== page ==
Become Firewise this fall

Creating defensible space

With the cooler temperatures and cloudy days of fall, it can be tempting to forget about wildfire for another year.

Many of the wildfires this season have been extinguished and the immediate threat has been relieved.

Instead of packing it in, now is a great opportunity to reduce your risk of wildfire for next season.

“Many of us here in Stevens County live in environments with high risk of wildfire,” said Firewise Coordinator and wildland firefighter, Zach Beer, adding that when he talks to landowners about their level of wildfire threat, “It’s not if it burns, but when it burns.”

In light of these facts, it is very important to use time this fall to create a fire safe space around home before a wildland fire affects you.

Beer said the first defense against wildland wildfire is to create a fire-safe landscape around the home. This defensive space is an area that can protect the home and provide a safety zone for firefighters.

It’s recommended to have been 30 and 100-feet of defensible space around the home.

“Being Firewise doesn’t mean you can’t landscape,” Beer pointed out. “You can create a defensible space and also beautify your property.”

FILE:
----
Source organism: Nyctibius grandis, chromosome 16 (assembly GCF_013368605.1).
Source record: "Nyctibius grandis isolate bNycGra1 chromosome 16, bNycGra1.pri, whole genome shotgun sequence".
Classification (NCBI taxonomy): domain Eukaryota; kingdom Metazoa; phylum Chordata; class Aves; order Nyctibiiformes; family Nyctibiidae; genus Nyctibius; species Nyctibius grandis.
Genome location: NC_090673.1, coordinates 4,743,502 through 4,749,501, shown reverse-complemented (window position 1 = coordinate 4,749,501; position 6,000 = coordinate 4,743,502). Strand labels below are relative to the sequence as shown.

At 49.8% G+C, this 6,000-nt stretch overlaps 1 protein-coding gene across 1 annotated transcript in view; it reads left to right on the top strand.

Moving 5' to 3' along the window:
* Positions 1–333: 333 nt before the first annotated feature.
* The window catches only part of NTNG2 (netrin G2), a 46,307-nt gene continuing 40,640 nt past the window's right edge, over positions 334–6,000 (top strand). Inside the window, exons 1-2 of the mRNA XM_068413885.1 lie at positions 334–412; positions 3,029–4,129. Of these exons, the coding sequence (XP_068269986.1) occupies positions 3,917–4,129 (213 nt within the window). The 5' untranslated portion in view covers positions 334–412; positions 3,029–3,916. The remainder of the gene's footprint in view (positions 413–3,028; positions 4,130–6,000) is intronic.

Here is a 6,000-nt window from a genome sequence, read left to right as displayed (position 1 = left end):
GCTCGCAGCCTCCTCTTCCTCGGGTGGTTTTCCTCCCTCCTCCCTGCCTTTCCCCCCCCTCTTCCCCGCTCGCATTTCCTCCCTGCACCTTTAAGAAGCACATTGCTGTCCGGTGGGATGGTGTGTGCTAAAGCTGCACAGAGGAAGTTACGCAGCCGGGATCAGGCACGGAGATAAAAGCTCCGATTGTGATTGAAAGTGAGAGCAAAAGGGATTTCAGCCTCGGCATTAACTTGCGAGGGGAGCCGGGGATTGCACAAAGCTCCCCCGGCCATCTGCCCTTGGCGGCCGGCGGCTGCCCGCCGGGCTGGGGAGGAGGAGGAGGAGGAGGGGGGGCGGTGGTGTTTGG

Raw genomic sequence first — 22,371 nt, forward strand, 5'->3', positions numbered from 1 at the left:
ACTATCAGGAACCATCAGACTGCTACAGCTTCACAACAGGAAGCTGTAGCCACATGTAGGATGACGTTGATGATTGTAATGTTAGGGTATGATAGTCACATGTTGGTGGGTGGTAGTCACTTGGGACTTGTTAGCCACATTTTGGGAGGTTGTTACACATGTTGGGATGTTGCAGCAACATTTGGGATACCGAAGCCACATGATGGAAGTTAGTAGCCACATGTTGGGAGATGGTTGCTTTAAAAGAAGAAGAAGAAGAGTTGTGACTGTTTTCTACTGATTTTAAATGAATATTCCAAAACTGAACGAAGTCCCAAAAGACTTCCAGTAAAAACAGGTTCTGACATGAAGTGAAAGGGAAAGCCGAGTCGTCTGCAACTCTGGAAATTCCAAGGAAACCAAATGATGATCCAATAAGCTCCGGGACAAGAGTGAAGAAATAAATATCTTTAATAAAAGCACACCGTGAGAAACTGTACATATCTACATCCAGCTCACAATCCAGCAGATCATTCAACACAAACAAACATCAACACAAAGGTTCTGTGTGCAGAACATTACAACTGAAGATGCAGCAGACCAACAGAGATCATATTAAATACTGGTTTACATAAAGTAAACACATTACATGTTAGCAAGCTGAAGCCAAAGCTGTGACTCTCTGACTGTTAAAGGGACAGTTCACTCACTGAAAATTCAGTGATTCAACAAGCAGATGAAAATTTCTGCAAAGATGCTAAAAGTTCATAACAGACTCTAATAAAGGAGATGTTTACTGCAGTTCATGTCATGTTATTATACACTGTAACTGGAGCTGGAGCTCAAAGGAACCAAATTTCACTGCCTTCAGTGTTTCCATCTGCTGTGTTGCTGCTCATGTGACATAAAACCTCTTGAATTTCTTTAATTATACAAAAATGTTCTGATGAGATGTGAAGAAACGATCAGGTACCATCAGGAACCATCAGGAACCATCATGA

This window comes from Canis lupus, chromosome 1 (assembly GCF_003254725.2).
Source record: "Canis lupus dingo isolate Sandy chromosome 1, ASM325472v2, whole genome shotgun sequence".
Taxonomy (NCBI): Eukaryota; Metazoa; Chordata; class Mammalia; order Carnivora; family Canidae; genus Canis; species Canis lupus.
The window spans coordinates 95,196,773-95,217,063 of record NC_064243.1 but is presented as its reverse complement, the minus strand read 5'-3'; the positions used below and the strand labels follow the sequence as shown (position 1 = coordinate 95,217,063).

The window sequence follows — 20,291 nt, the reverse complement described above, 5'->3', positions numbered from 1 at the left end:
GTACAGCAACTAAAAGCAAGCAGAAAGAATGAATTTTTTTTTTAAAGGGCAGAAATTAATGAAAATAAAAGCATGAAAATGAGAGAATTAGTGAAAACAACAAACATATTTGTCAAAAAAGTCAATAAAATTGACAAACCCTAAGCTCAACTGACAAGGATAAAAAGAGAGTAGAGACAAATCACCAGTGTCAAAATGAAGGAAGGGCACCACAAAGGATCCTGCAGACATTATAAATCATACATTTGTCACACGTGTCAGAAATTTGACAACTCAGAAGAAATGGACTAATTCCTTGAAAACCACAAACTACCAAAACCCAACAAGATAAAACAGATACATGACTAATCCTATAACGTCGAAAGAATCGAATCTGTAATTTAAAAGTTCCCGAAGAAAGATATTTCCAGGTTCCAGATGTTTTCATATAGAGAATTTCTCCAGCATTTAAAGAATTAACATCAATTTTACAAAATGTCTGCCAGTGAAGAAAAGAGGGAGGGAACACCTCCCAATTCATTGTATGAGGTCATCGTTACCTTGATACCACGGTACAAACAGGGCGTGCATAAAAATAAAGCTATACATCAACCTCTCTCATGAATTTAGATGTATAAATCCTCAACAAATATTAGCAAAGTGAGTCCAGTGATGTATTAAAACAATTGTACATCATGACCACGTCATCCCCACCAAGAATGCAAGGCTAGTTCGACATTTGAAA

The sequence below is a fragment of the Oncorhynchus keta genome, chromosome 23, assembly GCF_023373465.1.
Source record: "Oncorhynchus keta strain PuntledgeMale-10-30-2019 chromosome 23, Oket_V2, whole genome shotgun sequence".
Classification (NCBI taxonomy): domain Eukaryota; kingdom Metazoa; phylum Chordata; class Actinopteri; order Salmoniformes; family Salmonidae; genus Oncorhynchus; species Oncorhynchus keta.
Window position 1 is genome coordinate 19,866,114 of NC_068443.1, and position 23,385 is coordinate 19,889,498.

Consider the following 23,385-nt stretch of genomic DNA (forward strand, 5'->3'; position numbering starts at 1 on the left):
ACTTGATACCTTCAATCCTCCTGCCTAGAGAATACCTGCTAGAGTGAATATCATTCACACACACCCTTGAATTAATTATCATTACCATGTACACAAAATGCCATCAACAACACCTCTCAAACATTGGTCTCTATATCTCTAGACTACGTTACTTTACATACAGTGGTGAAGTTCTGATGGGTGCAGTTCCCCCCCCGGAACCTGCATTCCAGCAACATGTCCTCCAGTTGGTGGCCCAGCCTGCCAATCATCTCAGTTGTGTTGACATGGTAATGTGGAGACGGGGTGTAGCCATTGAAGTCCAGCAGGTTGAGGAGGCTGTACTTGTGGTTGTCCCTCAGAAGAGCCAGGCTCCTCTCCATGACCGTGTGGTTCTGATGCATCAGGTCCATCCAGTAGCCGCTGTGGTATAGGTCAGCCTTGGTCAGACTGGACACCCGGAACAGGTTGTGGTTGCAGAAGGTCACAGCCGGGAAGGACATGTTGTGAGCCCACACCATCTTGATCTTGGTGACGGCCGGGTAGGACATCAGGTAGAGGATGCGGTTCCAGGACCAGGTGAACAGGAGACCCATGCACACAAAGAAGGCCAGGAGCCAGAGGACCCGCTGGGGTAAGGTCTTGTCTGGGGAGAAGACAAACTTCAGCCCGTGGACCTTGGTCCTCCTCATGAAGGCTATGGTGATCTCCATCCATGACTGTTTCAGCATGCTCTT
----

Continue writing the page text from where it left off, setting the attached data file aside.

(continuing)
That can be achieved by removing flammable vegetation and replacing it with fire-resistant plants, spacing the plants in the yard and clearing away dead leaves on the roofs and dry brush around the home.

“There is no better time to incorporate these new habits than while you’re already doing fall clean-up,” Beer pointed out.

The Stevens County Conservation District is offering free Firewise assessments to Stevens County homeowners.

“An assessment is a second set of eyes looking out for situations that may cause your home to be vulnerable during a wildland fire,” Beer said.

For more information, or to schedule an assessment, call Zach or Dana at 685-0937, extension 3, or visit the office at 232 Williams Lake Road in Colville.

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